City And Also? “Zipster” Is Not a Word
posted by February 18 at 15:09 PMon
Flexcar members who tried to reserve cars on Flexcar’s web site over the weekend were greeted with a disheartening sight: Every single Flexcar in the Seattle area appeared to be reserved all weekend (and on every date in the future), meaning that Flexcar members (including those who had reserved vehicles in advance) had no access to Flexcar service for over the three-day weekend. The lockdown was due to the systemwide transition to Zipcar, a larger car-sharing company that merged with Flexcar last year. However, Flexcar members who tried to use the new Zipcards that arrived in the mail last week were also out of luck; instead of a reservation, former Flexcar members got a message saying that “no Zipcars are available within 17 miles of your location.”
According to Flexcar’s web site, the new Zipcar system will not be fully activated until later this week. However, what’s not clear from the web site is that thousands of former Flexcar members will have no service or only limited service until then. (Right now, unless you’re downtown, in the U District, or on Capitol Hill, you’re shit out of luck.) Instead, the “member notice” on the web site claims that “there will be limited availability February 16-19.” “Limited availability,” in Zipcar’s world, apparently means no availability at all. People who contacted Flexcar and Zipcar over the weekend were put in touch with emergency operators who were frequently unable to tell them what was going on.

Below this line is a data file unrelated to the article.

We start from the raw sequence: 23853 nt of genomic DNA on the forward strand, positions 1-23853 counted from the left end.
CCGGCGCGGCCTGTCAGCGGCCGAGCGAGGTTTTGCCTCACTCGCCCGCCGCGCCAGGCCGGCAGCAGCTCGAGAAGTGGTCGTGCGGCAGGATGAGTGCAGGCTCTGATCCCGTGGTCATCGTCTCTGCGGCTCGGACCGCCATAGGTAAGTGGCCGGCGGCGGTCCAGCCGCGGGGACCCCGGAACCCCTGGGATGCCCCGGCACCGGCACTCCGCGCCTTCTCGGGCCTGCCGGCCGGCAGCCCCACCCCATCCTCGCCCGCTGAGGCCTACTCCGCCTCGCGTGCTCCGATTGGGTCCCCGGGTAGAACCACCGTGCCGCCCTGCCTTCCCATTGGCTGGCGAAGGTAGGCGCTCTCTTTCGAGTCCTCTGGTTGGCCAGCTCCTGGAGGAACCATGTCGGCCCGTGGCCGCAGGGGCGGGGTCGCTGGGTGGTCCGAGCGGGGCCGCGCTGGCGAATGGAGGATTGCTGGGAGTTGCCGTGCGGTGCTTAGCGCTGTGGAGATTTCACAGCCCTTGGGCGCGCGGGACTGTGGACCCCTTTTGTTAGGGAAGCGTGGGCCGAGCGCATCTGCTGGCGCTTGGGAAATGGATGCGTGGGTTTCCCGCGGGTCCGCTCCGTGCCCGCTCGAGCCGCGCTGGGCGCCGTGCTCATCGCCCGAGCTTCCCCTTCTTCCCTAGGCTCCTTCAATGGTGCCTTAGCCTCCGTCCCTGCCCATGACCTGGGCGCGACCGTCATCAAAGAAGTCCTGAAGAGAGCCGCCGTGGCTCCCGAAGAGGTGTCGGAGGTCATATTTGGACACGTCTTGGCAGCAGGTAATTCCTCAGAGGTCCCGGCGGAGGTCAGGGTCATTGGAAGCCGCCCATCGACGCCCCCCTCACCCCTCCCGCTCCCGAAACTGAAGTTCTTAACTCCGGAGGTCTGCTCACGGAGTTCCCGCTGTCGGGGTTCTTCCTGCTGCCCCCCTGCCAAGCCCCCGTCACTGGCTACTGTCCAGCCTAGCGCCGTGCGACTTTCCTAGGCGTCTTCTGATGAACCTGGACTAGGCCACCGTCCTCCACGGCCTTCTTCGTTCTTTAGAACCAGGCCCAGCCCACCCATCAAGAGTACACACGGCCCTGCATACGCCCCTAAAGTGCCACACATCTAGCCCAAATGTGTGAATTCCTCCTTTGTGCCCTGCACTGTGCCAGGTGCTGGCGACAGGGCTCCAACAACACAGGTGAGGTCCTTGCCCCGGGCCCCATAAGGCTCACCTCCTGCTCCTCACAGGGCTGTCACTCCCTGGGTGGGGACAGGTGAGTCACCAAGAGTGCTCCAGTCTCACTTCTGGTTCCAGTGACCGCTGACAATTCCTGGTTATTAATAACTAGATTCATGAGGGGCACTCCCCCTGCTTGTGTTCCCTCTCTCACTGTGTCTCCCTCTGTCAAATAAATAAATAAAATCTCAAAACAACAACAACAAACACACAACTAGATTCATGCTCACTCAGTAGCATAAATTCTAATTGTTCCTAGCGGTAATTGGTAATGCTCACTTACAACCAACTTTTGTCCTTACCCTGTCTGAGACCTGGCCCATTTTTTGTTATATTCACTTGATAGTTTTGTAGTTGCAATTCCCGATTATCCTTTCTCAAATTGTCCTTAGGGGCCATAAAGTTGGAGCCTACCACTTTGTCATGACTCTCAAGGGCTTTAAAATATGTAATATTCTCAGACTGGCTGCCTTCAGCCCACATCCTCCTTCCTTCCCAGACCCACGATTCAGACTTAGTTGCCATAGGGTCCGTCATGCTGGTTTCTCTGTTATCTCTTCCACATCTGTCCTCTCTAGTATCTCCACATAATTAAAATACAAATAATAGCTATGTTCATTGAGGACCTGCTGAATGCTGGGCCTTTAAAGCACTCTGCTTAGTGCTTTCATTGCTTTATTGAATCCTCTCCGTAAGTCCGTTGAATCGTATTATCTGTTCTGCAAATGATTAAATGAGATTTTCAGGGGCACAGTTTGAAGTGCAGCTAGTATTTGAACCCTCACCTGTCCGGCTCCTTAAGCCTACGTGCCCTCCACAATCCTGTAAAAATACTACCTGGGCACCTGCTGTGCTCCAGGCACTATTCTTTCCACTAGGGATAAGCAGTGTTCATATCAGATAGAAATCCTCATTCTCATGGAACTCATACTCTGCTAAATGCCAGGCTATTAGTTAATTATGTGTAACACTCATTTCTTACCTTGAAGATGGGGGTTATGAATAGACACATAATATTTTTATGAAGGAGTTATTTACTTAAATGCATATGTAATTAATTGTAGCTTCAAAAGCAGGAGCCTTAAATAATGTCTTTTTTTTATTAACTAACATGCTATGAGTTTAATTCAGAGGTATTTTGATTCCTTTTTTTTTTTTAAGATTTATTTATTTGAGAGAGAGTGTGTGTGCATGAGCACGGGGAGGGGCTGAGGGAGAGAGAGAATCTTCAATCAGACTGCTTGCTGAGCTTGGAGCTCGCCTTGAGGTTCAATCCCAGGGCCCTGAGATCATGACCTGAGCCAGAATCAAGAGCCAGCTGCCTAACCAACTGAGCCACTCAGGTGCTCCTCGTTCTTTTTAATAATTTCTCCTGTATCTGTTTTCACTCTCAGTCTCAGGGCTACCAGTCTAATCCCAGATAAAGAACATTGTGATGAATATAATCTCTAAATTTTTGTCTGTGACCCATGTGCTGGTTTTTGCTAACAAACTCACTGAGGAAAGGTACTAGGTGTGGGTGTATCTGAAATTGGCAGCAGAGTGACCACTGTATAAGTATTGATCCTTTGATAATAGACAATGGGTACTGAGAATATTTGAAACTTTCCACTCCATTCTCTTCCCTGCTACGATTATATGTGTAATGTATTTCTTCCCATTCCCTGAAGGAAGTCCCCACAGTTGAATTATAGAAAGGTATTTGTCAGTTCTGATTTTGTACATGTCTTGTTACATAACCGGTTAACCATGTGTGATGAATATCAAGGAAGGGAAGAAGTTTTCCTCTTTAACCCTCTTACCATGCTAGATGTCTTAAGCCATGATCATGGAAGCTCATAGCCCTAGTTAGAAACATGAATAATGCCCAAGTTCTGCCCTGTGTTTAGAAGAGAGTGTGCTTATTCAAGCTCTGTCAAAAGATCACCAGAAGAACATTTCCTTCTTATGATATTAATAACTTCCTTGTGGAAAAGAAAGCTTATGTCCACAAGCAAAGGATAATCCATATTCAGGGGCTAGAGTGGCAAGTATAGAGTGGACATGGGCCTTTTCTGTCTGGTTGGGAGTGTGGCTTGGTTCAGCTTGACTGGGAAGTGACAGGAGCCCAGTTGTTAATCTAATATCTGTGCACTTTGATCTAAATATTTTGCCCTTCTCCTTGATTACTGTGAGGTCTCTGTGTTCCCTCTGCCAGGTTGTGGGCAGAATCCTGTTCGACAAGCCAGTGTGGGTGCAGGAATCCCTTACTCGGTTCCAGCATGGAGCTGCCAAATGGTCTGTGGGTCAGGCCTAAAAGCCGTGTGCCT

Resolving this problem would have been easy. Instead of taking ALL Flexcars offline for three days and not making ANY Zipcars available, the merged company could have done a phased rollout—transitioning a third of the cars in each neighborhood at a time. That would have at least given members limited access over the weekend, when car-sharing members use the service the most. Cutting members off for three days without so much as an email alert is an awfully loutish step by a company that should be doing all it can to retain dubious Flexcar members. Raising rates and getting rid of special rate categories (for co-op members, low-income job seekers, and UW students, faculty and staff, among others) is another. I’m staying a Zipcar member—it’s the only option for carsharing in Seattle—but what I’ve seen of their customer service so far gives me real cause for concern.